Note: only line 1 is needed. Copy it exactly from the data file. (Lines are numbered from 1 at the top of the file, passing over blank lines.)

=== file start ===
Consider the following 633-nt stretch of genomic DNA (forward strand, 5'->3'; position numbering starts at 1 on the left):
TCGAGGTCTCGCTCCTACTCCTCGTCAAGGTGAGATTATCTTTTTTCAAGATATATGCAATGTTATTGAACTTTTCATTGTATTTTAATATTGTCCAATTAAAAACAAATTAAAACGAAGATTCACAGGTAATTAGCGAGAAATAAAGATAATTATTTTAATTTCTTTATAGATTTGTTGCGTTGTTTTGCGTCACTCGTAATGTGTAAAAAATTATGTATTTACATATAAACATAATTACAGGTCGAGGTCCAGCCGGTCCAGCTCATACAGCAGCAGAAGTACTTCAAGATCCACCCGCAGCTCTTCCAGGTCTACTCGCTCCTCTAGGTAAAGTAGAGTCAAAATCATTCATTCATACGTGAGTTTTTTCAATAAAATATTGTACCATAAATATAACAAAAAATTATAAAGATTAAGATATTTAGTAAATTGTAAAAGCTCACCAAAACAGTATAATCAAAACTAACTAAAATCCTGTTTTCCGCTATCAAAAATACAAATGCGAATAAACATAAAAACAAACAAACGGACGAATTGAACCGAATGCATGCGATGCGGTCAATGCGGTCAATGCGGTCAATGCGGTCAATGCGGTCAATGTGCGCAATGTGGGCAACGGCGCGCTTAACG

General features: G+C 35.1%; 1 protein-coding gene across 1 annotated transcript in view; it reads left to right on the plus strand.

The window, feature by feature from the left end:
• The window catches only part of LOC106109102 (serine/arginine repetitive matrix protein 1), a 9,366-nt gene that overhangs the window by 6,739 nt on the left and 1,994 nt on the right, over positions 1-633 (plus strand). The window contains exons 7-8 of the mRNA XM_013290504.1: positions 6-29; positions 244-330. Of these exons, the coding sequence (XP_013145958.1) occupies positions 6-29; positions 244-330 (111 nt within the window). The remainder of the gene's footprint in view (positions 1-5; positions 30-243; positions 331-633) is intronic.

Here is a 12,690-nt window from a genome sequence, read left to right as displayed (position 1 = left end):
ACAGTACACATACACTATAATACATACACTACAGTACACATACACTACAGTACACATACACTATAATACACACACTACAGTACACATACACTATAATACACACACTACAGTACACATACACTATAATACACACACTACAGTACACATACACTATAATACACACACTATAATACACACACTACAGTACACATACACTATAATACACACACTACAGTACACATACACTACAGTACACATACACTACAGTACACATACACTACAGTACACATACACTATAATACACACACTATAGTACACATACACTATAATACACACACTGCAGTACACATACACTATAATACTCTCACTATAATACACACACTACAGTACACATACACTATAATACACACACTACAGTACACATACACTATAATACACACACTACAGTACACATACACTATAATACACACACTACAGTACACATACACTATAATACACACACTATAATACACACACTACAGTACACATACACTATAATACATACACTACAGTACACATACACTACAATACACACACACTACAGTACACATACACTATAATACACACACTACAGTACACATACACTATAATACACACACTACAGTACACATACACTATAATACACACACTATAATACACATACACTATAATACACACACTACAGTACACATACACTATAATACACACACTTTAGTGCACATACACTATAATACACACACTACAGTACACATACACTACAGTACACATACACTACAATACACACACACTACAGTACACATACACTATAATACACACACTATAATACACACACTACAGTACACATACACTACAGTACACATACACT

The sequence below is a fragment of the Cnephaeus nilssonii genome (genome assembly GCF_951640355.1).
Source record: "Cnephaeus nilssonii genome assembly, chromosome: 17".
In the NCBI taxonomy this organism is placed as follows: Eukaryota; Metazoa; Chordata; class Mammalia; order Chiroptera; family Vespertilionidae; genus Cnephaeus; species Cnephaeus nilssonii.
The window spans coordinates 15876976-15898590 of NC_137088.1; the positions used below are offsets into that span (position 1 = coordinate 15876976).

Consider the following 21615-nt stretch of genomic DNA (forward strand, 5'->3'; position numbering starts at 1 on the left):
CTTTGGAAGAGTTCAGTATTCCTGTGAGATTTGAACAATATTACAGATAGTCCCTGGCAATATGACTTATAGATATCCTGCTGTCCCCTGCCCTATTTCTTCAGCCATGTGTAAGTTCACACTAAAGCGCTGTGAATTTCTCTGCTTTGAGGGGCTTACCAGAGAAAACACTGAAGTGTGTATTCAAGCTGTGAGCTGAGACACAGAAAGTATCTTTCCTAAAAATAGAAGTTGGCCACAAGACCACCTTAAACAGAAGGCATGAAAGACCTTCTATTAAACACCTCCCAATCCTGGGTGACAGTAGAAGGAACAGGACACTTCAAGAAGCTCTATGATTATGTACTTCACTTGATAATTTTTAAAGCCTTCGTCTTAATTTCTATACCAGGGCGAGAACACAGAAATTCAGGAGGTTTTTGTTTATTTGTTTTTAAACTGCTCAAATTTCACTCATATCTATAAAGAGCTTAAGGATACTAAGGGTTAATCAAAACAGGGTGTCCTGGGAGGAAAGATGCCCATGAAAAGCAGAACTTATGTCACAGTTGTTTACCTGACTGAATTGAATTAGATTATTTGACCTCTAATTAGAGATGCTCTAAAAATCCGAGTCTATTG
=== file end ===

Consider the following 633-nt stretch of genomic DNA (forward strand, 5'->3'; position numbering starts at 1 on the left):